When a child asks “why?” or “how come?” for hours on end it can be maddening for adults, but in the context of Value Methodology, it is precisely these questions that bring success.
By breaking down a project or a process into its most basic functions and questioning the need of each one, you can start to determine what can be improved or eliminated.
An example that VMS’ CEO/President, Rob Stewart, likes to use is a paper coffee cup.
What is the function of a paper coffee cup?
The answer seems straight forward and even intuitive because we all know the purpose is to hold coffee. But here is why it is critical to question. Is the function to hold coffee? Or any liquid? Perhaps a different way to think of the function is to “contain liquid.” The key is defining the function in a way that is non-specific. This nuance shifts the mind away from fixating on the current approach (“what it is”) and redefines it in terms of the function it is trying to perform (“what it does.”) Consider the phrase “hold coffee” and compare that to “contain liquid.” The former conjures up images of coffee cups, coffee mugs, and the like. In contrast, the phrase “contain liquid” reframes the problem and creates a disassociation between the object and the function. This, in turn, opens the mind to a much broader set of possibilities.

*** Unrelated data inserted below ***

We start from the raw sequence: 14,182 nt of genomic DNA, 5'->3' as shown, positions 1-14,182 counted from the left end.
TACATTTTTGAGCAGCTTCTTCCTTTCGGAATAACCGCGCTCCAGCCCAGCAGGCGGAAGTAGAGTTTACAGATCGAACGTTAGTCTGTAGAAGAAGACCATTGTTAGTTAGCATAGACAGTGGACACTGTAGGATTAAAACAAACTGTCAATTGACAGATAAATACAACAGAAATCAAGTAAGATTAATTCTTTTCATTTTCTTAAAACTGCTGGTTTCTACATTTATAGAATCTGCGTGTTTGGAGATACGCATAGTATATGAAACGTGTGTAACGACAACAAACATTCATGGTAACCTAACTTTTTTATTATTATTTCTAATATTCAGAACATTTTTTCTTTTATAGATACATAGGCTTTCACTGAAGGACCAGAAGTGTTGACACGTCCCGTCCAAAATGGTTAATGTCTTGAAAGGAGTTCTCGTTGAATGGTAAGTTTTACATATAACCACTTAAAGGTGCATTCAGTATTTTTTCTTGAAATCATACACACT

This way of thinking in function seems very simple and straightforward, however, it is surprisingly challenging for people to apply it as we are all conditioned to be object-oriented thinkers. Thinking abstractly is not something we are familiar with because our culture places great emphasis on having the “right answer.” Function-based thinking is scary because it creates ambiguity – the possibility of other answers, and especially ones that may be better than the current ones.
By simply taking the time to stop and ask the basic questions “what does it do?” and “why does it do it?” and then applying function-driven rather than object-oriented thinking, value opportunities present themselves.